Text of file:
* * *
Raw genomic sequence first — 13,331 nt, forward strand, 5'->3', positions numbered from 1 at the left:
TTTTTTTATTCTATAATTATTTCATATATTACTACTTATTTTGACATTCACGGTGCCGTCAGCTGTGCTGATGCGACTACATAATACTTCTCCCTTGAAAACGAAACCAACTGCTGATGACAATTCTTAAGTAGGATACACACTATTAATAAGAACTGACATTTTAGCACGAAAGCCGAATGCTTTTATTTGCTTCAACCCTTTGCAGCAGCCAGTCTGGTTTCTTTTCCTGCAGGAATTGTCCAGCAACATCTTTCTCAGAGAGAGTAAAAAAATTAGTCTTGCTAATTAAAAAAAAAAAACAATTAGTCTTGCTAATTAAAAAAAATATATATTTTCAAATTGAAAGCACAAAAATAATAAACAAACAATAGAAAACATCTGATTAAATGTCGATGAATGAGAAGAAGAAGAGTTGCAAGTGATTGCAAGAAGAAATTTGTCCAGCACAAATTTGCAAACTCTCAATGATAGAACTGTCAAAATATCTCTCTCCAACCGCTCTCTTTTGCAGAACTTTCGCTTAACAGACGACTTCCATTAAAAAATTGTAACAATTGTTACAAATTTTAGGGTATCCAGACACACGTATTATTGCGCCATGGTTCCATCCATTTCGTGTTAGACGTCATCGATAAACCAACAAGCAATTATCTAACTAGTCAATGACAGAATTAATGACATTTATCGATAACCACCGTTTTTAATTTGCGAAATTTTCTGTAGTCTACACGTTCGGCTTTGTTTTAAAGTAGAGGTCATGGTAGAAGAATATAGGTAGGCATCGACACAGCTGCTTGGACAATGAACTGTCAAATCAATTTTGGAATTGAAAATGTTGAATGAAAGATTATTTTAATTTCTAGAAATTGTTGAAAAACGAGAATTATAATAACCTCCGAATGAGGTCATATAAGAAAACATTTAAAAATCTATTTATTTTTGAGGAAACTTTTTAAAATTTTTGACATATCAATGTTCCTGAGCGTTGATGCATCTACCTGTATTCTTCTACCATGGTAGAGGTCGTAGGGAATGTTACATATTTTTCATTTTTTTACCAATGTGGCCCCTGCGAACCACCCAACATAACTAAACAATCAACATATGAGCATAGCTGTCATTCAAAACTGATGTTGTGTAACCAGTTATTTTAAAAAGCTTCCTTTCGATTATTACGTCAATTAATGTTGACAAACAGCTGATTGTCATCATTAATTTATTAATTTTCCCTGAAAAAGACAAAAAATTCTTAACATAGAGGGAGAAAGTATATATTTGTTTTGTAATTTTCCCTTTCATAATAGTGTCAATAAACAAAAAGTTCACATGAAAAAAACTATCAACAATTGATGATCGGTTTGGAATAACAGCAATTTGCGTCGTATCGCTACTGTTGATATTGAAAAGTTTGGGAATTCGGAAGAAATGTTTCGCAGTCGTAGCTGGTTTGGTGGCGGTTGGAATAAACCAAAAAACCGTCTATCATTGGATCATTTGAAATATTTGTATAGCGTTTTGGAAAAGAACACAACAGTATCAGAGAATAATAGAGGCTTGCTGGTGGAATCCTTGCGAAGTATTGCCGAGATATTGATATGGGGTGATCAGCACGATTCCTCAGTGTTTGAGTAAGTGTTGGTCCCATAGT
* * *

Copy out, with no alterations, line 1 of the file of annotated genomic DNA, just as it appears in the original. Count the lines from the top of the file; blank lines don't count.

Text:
Raw genomic sequence first — 13,331 nt, forward strand, 5'->3', positions numbered from 1 at the left: